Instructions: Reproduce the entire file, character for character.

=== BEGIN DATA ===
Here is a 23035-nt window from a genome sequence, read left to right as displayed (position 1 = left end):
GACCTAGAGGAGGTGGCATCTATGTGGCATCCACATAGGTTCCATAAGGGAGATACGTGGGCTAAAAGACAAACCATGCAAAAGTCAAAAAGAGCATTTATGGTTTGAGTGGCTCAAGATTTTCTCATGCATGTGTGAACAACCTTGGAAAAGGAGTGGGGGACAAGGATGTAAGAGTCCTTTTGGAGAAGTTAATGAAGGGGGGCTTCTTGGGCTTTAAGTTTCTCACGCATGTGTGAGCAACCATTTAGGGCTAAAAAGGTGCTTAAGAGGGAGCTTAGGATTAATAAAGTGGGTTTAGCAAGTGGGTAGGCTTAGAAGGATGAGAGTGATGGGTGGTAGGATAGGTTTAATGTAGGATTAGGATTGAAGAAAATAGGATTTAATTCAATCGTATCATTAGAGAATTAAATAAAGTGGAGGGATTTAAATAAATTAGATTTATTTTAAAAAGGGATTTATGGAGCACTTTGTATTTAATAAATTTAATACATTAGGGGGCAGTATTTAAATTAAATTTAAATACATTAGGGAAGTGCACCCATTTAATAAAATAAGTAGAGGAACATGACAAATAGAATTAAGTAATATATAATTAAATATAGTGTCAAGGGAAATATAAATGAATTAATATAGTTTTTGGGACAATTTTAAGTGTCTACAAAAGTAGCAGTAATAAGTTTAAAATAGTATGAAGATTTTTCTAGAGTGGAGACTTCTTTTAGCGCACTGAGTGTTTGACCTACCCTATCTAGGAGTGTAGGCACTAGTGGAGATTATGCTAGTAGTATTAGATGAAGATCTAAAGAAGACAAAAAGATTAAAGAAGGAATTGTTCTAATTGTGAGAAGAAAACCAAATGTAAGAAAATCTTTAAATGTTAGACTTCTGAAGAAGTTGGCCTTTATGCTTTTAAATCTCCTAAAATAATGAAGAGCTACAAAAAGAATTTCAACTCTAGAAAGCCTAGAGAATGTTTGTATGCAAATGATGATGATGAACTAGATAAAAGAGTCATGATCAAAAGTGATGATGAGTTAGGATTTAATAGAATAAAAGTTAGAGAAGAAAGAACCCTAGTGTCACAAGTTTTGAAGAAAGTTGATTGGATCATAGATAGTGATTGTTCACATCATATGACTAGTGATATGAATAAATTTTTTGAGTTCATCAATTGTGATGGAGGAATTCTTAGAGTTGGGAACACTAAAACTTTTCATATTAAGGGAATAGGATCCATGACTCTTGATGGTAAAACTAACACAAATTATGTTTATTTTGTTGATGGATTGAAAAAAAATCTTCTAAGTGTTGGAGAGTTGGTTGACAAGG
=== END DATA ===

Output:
Here is a 23035-nt window from a genome sequence, read left to right as displayed (position 1 = left end):
GACCTAGAGGAGGTGGCATCTATGTGGCATCCACATAGGTTCCATAAGGGAGATACGTGGGCTAAAAGACAAACCATGCAAAAGTCAAAAAGAGCATTTATGGTTTGAGTGGCTCAAGATTTTCTCATGCATGTGTGAACAACCTTGGAAAAGGAGTGGGGGACAAGGATGTAAGAGTCCTTTTGGAGAAGTTAATGAAGGGGGGCTTCTTGGGCTTTAAGTTTCTCACGCATGTGTGAGCAACCATTTAGGGCTAAAAAGGTGCTTAAGAGGGAGCTTAGGATTAATAAAGTGGGTTTAGCAAGTGGGTAGGCTTAGAAGGATGAGAGTGATGGGTGGTAGGATAGGTTTAATGTAGGATTAGGATTGAAGAAAATAGGATTTAATTCAATCGTATCATTAGAGAATTAAATAAAGTGGAGGGATTTAAATAAATTAGATTTATTTTAAAAAGGGATTTATGGAGCACTTTGTATTTAATAAATTTAATACATTAGGGGGCAGTATTTAAATTAAATTTAAATACATTAGGGAAGTGCACCCATTTAATAAAATAAGTAGAGGAACATGACAAATAGAATTAAGTAATATATAATTAAATATAGTGTCAAGGGAAATATAAATGAATTAATATAGTTTTTGGGACAATTTTAAGTGTCTACAAAAGTAGCAGTAATAAGTTTAAAATAGTATGAAGATTTTTCTAGAGTGGAGACTTCTTTTAGCGCACTGAGTGTTTGACCTACCCTATCTAGGAGTGTAGGCACTAGTGGAGATTATGCTAGTAGTATTAGATGAAGATCTAAAGAAGACAAAAAGATTAAAGAAGGAATTGTTCTAATTGTGAGAAGAAAACCAAATGTAAGAAAATCTTTAAATGTTAGACTTCTGAAGAAGTTGGCCTTTATGCTTTTAAATCTCCTAAAATAATGAAGAGCTACAAAAAGAATTTCAACTCTAGAAAGCCTAGAGAATGTTTGTATGCAAATGATGATGATGAACTAGATAAAAGAGTCATGATCAAAAGTGATGATGAGTTAGGATTTAATAGAATAAAAGTTAGAGAAGAAAGAACCCTAGTGTCACAAGTTTTGAAGAAAGTTGATTGGATCATAGATAGTGATTGTTCACATCATATGACTAGTGATATGAATAAATTTTTTGAGTTCATCAATTGTGATGGAGGAATTCTTAGAGTTGGGAACACTAAAACTTTTCATATTAAGGGAATAGGATCCATGACTCTTGATGGTAAAACTAACACAAATTATGTTTATTTTGTTGATGGATTGAAAAAAAATCTTCTAAGTGTTGGAGAGTTGGTTGACAAGG